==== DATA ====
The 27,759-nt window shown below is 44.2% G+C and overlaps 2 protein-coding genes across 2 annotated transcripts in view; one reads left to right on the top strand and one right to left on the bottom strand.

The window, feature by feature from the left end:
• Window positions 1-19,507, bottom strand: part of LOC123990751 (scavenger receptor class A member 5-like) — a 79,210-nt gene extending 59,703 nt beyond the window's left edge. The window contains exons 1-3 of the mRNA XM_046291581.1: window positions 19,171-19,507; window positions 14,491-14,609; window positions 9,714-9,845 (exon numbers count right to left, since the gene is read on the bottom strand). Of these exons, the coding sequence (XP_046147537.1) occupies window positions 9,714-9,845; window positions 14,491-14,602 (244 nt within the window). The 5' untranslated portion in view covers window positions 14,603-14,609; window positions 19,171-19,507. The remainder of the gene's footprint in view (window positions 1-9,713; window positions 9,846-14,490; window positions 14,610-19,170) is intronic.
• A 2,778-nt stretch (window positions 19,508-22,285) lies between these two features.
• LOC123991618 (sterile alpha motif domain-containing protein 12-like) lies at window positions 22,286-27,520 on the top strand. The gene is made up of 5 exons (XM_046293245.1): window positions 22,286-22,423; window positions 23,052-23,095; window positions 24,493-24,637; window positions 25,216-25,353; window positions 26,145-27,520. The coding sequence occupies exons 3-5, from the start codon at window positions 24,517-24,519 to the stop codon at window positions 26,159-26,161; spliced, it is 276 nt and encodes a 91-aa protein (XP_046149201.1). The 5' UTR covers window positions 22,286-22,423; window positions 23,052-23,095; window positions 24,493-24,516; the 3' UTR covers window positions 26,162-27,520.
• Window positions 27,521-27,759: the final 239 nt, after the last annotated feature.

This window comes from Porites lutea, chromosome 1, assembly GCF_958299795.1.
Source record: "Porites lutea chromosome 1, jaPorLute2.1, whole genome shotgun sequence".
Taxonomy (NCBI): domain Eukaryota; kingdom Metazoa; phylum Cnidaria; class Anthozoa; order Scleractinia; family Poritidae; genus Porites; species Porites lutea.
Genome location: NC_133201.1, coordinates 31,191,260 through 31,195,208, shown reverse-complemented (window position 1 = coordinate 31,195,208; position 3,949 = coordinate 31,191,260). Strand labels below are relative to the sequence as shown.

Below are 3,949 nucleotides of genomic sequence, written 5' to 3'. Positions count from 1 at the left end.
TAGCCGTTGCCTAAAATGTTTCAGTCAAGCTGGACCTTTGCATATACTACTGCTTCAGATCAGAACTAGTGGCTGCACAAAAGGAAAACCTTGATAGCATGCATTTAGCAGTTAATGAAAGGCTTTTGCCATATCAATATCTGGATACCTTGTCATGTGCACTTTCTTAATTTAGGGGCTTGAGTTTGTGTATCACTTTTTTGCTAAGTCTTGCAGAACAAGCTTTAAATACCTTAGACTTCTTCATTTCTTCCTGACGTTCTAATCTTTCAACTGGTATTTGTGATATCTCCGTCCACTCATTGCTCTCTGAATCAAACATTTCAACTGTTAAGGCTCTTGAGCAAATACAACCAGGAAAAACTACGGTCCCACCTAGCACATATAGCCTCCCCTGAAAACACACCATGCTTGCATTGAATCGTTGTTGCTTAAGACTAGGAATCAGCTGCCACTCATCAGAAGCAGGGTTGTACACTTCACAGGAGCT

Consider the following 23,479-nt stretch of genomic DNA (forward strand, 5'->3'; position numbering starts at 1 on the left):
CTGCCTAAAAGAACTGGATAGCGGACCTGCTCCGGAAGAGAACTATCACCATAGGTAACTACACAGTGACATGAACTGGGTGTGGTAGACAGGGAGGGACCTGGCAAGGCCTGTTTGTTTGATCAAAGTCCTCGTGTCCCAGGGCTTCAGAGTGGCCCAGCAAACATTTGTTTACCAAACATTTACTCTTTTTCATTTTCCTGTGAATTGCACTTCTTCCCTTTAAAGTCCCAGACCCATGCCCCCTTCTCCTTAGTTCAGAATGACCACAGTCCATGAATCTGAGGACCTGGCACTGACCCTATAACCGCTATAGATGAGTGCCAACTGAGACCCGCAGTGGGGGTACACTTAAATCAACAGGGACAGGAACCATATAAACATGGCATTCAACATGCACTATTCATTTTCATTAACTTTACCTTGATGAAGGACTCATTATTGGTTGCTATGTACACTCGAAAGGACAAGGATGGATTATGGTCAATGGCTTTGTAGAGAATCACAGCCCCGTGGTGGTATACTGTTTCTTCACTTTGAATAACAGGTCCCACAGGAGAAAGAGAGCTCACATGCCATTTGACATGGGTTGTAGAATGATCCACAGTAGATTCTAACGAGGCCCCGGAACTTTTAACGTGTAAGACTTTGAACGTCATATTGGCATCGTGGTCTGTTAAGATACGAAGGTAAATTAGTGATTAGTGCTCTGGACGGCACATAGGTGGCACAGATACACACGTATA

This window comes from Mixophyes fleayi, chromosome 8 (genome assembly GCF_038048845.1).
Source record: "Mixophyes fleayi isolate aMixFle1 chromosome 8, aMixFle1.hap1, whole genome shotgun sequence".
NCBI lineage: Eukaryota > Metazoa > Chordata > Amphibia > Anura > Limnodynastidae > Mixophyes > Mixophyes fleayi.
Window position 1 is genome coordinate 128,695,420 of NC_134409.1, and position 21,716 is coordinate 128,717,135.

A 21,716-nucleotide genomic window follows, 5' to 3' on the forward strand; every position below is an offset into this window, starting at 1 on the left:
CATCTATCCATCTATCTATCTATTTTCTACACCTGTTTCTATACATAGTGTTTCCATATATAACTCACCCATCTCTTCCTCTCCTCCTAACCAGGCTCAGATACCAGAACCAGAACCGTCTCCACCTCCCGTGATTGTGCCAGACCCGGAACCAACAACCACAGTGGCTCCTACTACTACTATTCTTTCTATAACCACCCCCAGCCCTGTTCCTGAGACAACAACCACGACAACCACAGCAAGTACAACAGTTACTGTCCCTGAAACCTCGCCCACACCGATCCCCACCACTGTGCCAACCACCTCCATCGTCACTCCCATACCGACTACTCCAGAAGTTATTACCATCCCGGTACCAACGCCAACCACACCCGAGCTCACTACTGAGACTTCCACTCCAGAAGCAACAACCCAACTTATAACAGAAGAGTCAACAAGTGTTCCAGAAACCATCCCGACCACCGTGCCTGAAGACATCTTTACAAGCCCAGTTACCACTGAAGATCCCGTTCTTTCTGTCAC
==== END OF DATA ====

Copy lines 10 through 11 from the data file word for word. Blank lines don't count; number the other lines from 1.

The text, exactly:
Genome location: NC_133201.1, coordinates 31,191,260 through 31,195,208, shown reverse-complemented (window position 1 = coordinate 31,195,208; position 3,949 = coordinate 31,191,260). Strand labels below are relative to the sequence as shown.

Below are 3,949 nucleotides of genomic sequence, written 5' to 3'. Positions count from 1 at the left end.